Keyword advertising featuring third-party trademarks

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In a judgment dated February 9, 2023, the Higher Regional Court (OLG) of Braunschweig held that the use of a third party’s trademark in keyword advertising may be permissible (case ref.: 2 U 1/22).

A lot of online advertising today comes in the form of what is known as keyword advertising. This is where an advertiser pays to have an advertisement appear in the list of results generated by the search engine operator when a person searches for particular keywords. The practice can be problematic, however, if a trademark registered by a third party is used as a keyword. Commercial law firm MTR Legal Rechtsanwälte, whose practice includes both IP law and trademark law, explains that this kind of keyword advertising may infringe existing trademark rights.

And yet, according to a recent ruling by the OLG Braunschweig, using a third-party trademark in keyword advertising can in fact be permissible. The defendant in the case in question was the operator of a comparison site who had made use of a prominent and protected word mark in keyword advertising. This led to the search engine featuring it as the second item in a list of search results, right behind the advertisement of the owner of the trademark, who also operated an online comparison site. The owner viewed this, on the one hand, as an infringement of their trademark rights, and, on the other hand, as unfair advertising.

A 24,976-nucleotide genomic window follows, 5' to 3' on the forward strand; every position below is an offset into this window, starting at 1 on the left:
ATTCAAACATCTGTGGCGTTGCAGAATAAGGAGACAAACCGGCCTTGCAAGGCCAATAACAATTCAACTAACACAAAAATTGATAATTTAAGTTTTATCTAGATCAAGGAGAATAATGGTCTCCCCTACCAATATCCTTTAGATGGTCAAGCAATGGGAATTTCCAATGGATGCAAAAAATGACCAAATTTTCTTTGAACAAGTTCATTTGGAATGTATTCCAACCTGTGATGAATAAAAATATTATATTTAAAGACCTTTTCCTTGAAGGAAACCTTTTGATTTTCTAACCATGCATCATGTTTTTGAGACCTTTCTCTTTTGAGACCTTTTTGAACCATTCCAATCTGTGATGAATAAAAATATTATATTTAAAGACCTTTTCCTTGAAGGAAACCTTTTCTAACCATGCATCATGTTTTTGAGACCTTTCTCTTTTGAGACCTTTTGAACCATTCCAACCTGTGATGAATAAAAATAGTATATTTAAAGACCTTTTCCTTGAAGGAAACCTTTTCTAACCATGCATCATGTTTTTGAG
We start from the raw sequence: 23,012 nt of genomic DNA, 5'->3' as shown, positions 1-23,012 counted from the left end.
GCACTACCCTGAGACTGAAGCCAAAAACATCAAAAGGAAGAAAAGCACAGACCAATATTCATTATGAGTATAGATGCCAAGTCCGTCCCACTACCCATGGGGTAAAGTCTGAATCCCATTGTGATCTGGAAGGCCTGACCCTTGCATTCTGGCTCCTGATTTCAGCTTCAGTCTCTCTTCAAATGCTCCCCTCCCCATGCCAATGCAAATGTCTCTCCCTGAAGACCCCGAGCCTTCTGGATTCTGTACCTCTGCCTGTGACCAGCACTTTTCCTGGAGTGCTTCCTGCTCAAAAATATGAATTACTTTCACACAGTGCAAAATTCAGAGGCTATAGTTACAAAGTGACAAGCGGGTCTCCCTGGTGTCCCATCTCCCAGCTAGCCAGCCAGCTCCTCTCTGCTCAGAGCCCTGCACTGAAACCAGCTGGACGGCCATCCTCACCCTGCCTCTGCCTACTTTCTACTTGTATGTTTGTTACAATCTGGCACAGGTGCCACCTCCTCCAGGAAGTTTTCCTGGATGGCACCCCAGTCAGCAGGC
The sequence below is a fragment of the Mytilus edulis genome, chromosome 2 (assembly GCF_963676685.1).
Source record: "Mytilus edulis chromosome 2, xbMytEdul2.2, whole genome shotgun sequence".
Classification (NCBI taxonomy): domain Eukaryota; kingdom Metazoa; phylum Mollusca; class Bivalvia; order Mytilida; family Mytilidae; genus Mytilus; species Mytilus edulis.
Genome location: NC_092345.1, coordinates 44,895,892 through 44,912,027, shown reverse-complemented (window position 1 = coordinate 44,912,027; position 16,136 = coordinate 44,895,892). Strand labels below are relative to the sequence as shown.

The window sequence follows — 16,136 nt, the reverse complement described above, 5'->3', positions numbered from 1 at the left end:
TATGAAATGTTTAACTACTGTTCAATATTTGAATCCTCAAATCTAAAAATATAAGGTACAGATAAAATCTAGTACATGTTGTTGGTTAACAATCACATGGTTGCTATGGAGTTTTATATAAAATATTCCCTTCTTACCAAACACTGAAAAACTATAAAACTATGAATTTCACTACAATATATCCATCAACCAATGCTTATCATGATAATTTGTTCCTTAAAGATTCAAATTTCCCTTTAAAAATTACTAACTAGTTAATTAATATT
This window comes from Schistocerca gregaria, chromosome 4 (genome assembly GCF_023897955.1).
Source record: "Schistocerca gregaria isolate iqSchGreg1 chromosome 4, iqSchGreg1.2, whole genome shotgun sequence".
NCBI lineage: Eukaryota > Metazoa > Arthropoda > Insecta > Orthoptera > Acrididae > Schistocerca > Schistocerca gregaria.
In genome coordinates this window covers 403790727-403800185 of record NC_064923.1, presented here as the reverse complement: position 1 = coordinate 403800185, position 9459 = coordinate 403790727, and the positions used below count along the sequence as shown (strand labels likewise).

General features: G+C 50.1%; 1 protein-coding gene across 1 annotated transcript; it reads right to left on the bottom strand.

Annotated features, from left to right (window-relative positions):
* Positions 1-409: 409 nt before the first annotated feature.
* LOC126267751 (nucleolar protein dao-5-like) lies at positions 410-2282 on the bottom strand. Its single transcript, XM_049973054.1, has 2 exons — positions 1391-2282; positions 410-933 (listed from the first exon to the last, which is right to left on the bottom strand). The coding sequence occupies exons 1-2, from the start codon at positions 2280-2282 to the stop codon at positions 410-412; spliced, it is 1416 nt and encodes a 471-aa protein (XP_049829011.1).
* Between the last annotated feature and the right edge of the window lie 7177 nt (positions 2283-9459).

While the plaintiff’s legal action to obtain an injunction and to establish liability to pay compensation was largely successful at first instance, the ruling was later overturned by the OLG Braunschweig on appeal, with the Court finding that there had been no violation of trademark rights or the corporate identifier. Accordingly, the lawsuit was dismissed.

Citing the case law of the European Court of Justice, the OLG Braunschweig reasoned that the owner of the trademark may only object to the use of a sign that is identical to their trademark if the functions of the registered mark are being undermined by the sign. This was deemed not to be the case here, since an informed internet user would be able to discern from the advertisement that the service being offered by the defendant did not originate from the trademark owner.

Moreover, it was clear from the label “Anzeige” ((ad)vertisement) above the text that this was a paid advertisement, and one which neither mentioned the word mark nor made reference to the owner of the trademark. The Court concluded that there had been no improper use of the trademark, and that the defendant’s action did not amount to unfair competition.

The team of experienced attorneys at MTR Legal advises on both trademark law and IP law.

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